Did you know that the NFL is considered a nonprofit and not subject to federal taxes?

Rep. Jason Chaffetz (R-Utah) told Greta Van Susteren last night that he now wants to change that, saying the league's tax-exempt status no longer passes the "sniff test."

Chaffetz introduced a bill to strip the NFL and NHL of that "carve-out," arguing it's time to tax the leagues just like any other for-profit business in the United States.

A previous attempt was backed in the Senate by Tom Coburn (R-Okla.), who has since retired.

The Hill reported:

Under the current set-up, the NFL and NHL are organized as trade associations — akin to the U.S. Chamber of Commerce — in the tax code. Major League Baseball and the National Basketball Association don't have tax exemptions.

For the NFL and NHL, that means the league offices are tax-exempt, but not the teams themselves and ticket and jersey sales — a point that league officials defending the exemption have been quick to make.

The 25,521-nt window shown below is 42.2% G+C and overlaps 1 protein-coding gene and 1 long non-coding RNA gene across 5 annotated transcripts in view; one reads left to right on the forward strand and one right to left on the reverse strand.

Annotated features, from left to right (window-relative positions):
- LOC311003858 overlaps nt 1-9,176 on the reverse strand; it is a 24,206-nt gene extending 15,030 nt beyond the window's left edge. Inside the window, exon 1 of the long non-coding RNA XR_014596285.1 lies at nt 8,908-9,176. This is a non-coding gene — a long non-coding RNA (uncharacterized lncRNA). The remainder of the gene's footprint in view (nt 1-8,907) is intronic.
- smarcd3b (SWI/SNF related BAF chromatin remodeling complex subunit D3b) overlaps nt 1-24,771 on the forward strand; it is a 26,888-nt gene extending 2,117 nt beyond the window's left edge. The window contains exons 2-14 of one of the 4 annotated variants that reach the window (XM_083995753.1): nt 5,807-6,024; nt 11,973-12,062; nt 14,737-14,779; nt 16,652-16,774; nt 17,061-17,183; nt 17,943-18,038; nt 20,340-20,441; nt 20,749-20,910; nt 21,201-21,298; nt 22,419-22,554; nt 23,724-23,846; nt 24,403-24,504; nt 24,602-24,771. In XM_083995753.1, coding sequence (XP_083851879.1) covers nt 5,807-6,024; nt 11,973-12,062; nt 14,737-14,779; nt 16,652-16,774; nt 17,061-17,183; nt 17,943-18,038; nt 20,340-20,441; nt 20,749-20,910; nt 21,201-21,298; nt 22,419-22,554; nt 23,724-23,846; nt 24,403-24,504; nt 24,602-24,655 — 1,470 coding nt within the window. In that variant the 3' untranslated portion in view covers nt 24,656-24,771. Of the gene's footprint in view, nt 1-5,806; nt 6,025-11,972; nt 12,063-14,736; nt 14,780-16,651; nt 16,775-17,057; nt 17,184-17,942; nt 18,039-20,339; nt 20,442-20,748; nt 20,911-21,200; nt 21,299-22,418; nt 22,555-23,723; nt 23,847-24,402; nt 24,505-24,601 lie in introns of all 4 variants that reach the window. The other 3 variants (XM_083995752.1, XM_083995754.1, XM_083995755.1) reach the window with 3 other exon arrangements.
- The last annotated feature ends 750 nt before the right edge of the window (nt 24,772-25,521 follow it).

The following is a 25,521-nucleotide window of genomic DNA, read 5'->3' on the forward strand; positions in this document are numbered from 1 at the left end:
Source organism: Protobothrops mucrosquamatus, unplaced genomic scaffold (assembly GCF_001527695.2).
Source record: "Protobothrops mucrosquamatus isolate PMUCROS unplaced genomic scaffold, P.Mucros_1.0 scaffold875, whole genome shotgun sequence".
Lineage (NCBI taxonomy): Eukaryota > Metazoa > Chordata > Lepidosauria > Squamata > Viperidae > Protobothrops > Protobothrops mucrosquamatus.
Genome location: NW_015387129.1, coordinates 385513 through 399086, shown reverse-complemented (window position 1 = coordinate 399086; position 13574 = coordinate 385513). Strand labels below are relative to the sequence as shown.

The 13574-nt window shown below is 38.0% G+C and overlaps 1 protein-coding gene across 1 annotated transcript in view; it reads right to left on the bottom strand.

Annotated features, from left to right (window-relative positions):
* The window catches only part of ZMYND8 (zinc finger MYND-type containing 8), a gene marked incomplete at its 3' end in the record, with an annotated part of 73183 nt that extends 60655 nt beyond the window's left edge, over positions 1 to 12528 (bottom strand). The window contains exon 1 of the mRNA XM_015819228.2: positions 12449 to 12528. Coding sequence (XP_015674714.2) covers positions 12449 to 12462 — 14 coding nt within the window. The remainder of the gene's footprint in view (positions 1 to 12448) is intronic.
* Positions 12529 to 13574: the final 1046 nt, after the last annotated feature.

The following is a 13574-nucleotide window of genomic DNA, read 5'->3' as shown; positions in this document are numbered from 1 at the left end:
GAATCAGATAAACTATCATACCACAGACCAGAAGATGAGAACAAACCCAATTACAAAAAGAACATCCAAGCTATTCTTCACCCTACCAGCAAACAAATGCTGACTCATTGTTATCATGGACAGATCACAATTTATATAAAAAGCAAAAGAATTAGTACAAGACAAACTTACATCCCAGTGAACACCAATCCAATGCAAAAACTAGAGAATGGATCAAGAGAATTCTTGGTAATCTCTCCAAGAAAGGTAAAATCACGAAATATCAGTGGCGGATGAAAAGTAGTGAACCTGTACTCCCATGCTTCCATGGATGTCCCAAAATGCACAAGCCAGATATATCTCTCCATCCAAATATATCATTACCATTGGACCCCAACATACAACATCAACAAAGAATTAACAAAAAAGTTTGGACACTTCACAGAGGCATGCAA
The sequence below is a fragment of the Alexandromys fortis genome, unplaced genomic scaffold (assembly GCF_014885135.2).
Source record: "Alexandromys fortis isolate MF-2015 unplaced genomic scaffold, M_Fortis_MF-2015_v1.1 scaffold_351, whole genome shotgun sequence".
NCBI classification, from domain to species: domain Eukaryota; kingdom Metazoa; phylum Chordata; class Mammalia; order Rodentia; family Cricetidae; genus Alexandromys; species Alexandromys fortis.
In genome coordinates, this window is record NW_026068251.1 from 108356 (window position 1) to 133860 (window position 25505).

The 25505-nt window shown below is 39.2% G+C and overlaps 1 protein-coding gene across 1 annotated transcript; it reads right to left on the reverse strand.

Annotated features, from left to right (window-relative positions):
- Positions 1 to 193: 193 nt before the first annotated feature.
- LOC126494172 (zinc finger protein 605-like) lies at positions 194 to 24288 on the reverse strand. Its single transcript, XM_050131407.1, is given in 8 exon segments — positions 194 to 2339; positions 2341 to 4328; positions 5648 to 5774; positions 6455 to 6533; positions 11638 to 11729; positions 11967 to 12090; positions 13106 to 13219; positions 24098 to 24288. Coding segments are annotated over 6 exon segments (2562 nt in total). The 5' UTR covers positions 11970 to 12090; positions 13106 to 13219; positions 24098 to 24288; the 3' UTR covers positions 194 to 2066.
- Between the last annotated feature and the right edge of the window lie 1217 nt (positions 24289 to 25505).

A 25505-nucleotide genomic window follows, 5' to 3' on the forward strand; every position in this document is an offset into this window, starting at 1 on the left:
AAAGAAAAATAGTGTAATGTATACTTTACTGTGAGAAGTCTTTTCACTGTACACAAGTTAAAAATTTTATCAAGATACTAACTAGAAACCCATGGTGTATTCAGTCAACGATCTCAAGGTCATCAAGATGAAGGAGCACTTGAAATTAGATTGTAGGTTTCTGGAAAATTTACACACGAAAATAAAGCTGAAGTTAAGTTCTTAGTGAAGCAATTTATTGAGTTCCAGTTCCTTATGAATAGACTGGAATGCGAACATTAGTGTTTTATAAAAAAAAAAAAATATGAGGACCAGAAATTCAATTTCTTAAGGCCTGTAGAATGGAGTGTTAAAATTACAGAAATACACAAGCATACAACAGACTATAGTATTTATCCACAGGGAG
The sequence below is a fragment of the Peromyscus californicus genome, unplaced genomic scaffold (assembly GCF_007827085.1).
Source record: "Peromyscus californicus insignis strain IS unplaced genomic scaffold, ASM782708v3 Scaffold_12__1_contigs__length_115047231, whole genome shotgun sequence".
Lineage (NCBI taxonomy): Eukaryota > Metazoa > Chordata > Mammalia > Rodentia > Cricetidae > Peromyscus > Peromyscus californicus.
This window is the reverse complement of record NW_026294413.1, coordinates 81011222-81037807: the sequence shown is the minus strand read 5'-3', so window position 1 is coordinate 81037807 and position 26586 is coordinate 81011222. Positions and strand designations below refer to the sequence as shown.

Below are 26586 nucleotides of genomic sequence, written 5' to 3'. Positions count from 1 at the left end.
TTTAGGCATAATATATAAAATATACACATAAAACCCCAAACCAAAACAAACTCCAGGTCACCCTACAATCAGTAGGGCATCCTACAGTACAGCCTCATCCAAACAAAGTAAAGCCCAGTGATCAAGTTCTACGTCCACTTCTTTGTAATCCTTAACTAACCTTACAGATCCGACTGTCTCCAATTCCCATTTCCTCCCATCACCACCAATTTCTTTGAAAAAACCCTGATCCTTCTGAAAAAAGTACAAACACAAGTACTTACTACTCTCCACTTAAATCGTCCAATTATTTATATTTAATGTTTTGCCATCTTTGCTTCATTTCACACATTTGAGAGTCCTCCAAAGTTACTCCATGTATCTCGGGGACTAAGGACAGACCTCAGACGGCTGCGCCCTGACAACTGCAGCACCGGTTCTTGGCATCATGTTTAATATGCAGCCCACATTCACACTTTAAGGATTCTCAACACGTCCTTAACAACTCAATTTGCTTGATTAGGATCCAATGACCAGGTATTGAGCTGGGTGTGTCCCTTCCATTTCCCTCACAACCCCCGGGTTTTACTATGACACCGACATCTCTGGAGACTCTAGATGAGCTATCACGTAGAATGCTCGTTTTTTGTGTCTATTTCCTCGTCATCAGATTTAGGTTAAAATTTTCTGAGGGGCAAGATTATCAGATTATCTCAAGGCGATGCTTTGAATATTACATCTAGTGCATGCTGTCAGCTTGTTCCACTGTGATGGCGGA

Even so, the Joint Committee on Taxation said last year that repealing the exemption would raise about $109 million in revenue over a decade. Critics of the leagues' tax status also insist that leagues that can pay officials like NFL commissioner Roger Goodell tens of millions of dollars a year don't need the exemption.

Chaffetz explained that the exemptions originated long ago, before pro sports leagues became the thriving industries they are now.

None rakes in more revenue than the NFL, which was reported to have split up more than $6 billion in revenue amongst its teams last season.

Meantime, NFL Commissioner Roger Goodell reportedly earned $44 million last year. That sum is subject to taxes. 

"They’re a private entity, I want them to be successful, I like watching the NFL but they should have to pay taxes like everybody else and when one person is earning that kind of money, I think it’s a pretty good indication that their not-for-profit status is maybe the wrong status," said Chaffetz. 

Chaffetz said he hopes lawmakers will bring Goodell and other commissioners to Congress and let them try to "justify" why they shouldn't have to pay taxes like any other business.

Watch the full interview above, and let us know what you think as you get set for Super Bowl XLIX.